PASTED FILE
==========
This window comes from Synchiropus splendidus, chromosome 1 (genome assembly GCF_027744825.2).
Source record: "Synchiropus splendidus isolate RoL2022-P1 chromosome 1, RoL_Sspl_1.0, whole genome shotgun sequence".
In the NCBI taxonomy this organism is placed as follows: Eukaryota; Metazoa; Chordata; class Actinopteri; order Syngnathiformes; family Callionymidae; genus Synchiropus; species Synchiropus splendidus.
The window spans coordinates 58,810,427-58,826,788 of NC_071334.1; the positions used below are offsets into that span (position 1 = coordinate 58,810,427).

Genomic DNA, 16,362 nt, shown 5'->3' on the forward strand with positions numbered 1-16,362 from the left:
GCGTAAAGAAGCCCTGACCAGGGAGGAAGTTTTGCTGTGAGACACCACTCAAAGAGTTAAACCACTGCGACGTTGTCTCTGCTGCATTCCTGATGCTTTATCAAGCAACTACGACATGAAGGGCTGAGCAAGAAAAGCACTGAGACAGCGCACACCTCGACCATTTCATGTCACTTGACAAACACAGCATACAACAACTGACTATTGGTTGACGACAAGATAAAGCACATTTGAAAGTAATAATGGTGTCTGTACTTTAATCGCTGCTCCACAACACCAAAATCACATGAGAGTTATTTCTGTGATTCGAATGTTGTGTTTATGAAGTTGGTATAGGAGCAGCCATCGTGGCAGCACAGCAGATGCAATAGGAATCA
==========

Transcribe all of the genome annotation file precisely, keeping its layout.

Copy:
This window comes from Synchiropus splendidus, chromosome 1 (genome assembly GCF_027744825.2).
Source record: "Synchiropus splendidus isolate RoL2022-P1 chromosome 1, RoL_Sspl_1.0, whole genome shotgun sequence".
In the NCBI taxonomy this organism is placed as follows: Eukaryota; Metazoa; Chordata; class Actinopteri; order Syngnathiformes; family Callionymidae; genus Synchiropus; species Synchiropus splendidus.
The window spans coordinates 58,810,427-58,826,788 of NC_071334.1; the positions used below are offsets into that span (position 1 = coordinate 58,810,427).

Genomic DNA, 16,362 nt, shown 5'->3' on the forward strand with positions numbered 1-16,362 from the left:
GCGTAAAGAAGCCCTGACCAGGGAGGAAGTTTTGCTGTGAGACACCACTCAAAGAGTTAAACCACTGCGACGTTGTCTCTGCTGCATTCCTGATGCTTTATCAAGCAACTACGACATGAAGGGCTGAGCAAGAAAAGCACTGAGACAGCGCACACCTCGACCATTTCATGTCACTTGACAAACACAGCATACAACAACTGACTATTGGTTGACGACAAGATAAAGCACATTTGAAAGTAATAATGGTGTCTGTACTTTAATCGCTGCTCCACAACACCAAAATCACATGAGAGTTATTTCTGTGATTCGAATGTTGTGTTTATGAAGTTGGTATAGGAGCAGCCATCGTGGCAGCACAGCAGATGCAATAGGAATCA